Heavy rain hits CT

Heavy rainfall and gale force winds are expected to lash Cape regions this weekend.

Heavy rains caused flooding in several Cape Town neighbourhoods. Picture: iWitness/@ek_capetown

CAPE TOWN - The City of Cape Town Disaster Risk Management services says despite heavy showers there have been no reports of relief needed in informal settlements.

Heavy rainfall and strong gale force winds are expected to lash the Cape metropolis, west coast and the Overberg regions this weekend.

The weather service says cold weather conditions will persist until next Tuesday.

City official Wilfred Solomons -Johannes said nobody has been affected thus far."

"Response teams are on high alert and have been deployed at various depots around the city to ensure those affected receive the necessary service."


The City of Cape Town unveiled its winter plan aimed at mitigating the effects of the inclement weather on residents.

Details of the plan follows heavy rain which left more than 300 shacks waterlogged in Khayelitsha last weekend.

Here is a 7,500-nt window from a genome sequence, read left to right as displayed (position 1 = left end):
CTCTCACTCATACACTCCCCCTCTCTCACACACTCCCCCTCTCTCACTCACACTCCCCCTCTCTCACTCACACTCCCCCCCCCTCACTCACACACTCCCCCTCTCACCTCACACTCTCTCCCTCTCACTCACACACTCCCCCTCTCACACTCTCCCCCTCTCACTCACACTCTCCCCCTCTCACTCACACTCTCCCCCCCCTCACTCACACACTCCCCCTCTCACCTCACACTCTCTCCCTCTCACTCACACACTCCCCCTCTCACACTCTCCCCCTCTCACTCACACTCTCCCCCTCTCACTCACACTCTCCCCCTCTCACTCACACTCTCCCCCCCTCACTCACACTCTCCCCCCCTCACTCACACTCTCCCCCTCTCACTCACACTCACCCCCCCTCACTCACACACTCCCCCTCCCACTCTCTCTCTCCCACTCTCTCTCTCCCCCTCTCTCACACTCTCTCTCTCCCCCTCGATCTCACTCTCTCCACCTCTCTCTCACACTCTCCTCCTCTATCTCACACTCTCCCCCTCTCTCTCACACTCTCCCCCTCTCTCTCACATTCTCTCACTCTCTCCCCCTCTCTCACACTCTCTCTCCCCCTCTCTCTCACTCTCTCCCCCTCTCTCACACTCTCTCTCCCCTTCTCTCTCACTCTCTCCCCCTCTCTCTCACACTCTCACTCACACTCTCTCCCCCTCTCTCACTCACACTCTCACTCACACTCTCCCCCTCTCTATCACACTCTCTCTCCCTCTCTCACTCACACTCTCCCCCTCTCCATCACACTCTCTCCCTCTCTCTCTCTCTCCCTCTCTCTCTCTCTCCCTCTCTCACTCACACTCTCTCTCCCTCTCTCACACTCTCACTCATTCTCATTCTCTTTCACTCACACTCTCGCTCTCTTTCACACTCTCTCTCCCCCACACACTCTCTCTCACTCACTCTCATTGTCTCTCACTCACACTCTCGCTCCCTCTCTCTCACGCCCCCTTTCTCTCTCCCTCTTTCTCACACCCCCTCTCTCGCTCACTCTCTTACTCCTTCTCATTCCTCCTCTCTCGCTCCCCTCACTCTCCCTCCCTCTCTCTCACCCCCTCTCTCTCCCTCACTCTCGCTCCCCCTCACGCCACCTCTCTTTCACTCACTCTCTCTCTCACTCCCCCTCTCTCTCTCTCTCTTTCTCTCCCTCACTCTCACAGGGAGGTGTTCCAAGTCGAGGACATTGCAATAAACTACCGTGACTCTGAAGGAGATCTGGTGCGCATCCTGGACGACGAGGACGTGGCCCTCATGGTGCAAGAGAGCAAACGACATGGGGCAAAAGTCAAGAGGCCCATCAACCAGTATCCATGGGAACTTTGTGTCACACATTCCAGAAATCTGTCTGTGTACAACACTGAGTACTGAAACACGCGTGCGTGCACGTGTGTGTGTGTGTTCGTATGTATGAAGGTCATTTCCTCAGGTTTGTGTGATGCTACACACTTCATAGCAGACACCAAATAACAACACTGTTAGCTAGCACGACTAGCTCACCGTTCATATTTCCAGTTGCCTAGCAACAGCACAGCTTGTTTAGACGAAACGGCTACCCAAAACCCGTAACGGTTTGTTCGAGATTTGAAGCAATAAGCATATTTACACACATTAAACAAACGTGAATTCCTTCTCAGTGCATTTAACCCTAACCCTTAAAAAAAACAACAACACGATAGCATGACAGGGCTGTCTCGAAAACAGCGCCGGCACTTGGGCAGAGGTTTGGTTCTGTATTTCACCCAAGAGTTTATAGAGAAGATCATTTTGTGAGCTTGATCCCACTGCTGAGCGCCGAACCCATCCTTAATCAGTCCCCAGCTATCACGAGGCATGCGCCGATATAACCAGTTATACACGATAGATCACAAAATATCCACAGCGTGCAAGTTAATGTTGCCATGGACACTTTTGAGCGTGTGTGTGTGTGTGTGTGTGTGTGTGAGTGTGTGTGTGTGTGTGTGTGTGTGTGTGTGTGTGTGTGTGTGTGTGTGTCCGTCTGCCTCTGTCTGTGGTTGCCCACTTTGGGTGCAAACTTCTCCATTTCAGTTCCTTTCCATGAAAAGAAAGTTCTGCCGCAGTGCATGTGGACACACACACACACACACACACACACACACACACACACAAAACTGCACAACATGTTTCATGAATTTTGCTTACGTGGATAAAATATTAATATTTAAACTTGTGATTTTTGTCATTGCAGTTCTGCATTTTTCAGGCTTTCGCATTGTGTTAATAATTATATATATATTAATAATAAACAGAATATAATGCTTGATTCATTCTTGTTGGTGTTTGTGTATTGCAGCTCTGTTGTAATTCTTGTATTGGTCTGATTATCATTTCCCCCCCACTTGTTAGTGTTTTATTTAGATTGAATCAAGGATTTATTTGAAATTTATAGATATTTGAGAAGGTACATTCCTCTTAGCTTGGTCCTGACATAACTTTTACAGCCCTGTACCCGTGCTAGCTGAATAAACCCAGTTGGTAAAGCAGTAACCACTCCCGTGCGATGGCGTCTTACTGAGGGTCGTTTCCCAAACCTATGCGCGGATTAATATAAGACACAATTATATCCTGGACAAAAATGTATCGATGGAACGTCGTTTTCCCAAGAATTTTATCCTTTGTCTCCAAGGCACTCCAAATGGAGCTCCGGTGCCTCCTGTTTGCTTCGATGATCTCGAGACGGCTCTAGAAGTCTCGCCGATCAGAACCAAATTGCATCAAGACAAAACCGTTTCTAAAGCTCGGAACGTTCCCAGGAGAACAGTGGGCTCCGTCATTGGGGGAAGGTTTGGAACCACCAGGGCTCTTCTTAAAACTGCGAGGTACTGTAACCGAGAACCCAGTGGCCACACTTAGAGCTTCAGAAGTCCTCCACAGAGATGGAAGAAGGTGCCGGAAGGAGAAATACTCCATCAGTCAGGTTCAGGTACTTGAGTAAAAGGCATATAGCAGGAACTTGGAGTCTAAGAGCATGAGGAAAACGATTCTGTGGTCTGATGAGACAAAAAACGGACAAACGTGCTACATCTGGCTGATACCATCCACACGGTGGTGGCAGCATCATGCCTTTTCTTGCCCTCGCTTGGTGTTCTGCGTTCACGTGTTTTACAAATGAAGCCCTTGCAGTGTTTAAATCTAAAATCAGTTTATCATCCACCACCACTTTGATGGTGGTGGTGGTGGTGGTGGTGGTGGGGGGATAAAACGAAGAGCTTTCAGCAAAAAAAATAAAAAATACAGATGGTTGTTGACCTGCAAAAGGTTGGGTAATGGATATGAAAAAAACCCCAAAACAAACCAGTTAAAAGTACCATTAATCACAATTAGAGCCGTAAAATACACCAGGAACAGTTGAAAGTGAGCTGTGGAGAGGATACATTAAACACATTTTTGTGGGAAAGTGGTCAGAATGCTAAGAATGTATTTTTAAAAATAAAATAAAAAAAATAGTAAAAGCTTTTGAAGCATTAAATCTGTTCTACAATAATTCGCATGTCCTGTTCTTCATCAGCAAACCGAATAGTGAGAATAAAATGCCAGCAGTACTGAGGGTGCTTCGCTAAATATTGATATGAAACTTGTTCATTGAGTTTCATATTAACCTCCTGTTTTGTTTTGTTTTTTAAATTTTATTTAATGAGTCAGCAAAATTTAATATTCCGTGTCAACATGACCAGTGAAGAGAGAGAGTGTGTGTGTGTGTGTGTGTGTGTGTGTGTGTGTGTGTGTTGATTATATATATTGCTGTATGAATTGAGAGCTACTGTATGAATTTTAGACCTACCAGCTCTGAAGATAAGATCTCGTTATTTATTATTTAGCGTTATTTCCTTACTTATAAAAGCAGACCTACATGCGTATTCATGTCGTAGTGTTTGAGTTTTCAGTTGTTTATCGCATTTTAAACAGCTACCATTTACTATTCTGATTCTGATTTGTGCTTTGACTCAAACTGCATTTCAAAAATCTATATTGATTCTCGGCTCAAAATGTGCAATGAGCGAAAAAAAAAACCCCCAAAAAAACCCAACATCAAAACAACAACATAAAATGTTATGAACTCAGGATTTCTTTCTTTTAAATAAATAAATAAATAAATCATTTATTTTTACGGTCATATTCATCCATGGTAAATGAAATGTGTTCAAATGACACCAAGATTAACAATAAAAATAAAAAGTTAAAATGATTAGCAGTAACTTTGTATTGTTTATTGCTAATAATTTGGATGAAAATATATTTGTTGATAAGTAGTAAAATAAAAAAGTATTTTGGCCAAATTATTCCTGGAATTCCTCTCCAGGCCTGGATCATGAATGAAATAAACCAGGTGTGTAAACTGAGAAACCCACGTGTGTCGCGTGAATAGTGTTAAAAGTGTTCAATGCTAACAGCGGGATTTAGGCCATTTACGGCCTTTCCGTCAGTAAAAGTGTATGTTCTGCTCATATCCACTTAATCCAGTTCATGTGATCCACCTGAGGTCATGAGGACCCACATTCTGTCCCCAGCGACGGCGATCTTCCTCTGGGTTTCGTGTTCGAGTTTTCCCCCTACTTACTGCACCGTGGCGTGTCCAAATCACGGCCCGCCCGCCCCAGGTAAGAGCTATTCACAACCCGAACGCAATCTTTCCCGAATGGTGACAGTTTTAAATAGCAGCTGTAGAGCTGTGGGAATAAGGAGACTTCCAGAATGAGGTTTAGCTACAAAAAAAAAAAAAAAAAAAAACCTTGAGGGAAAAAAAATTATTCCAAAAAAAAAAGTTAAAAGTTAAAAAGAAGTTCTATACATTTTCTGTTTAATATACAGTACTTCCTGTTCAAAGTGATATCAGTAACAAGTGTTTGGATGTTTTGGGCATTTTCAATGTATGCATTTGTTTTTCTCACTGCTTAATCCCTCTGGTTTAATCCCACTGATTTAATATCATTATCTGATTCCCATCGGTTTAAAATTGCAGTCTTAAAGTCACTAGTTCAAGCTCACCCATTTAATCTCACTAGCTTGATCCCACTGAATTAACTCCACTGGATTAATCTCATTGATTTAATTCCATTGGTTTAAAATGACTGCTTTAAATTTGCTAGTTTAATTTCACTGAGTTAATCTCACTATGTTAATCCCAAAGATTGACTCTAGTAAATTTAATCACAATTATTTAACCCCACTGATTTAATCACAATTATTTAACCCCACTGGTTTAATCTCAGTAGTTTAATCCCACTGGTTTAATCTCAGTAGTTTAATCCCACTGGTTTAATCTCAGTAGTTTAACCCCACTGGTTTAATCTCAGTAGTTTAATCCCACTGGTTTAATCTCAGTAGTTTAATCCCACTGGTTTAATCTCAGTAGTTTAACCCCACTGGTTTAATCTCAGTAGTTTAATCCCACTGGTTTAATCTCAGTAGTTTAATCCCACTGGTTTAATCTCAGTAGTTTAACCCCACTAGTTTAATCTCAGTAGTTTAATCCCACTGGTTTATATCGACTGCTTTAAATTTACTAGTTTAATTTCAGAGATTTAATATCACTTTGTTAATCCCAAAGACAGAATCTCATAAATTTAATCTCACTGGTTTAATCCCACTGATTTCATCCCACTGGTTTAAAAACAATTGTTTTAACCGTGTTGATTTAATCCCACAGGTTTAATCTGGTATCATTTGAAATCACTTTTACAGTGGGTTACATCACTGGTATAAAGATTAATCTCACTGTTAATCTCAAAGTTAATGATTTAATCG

A total of 9 high risk areas have been prioritised, including informal settlements in Fisantekraal, Phillipi, Gugulethu and Strand.

The City's Mayoral Committee Member for Safety and Security, JP Smith said homes built on flood plains are a major concern for them, but he is confident that they are as prepared as can be.

"We also have early warning systems in place this year around our major rivers and around our major flooding areas to detect that flooding as early as possible."

Cape Town Disaster Risk Management has struck an agreement with the Swartland Municipality to institute an early warning system around the Diep River in the case of flooding.

A similar system has been set up for the Lourens River in Somerset West, which is prone to flooding.

According to the South African Weather Service, Cape Town will experience below average rainfall during early and mid-winter, but above average rainfall is expected between July and September.

The City has also appealed to residents to help keep storm water systems clear by not disposing waste into drains as it could result in flooding, but also lead to unnecessary health risks.

"We need the assistance and cooperation of the public - they will be the first ones to notice a developing problem, such as a blocked drain. If they raise the alarm early, it can mean the difference between wide-spread flooding and localised problems," said the City's Mayoral Committee Member for Transport, Roads and Stormwater, Councillor Brett Herron.

Flooding, blocked drains and service disruptions can be reported to the City's Customer Contact Centre on 0860 103 089.